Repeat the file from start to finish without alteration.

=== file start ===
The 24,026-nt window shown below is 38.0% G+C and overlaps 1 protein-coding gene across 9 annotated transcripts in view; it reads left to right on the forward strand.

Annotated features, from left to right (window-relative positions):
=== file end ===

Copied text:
The 24,026-nt window shown below is 38.0% G+C and overlaps 1 protein-coding gene across 9 annotated transcripts in view; it reads left to right on the forward strand.

Annotated features, from left to right (window-relative positions):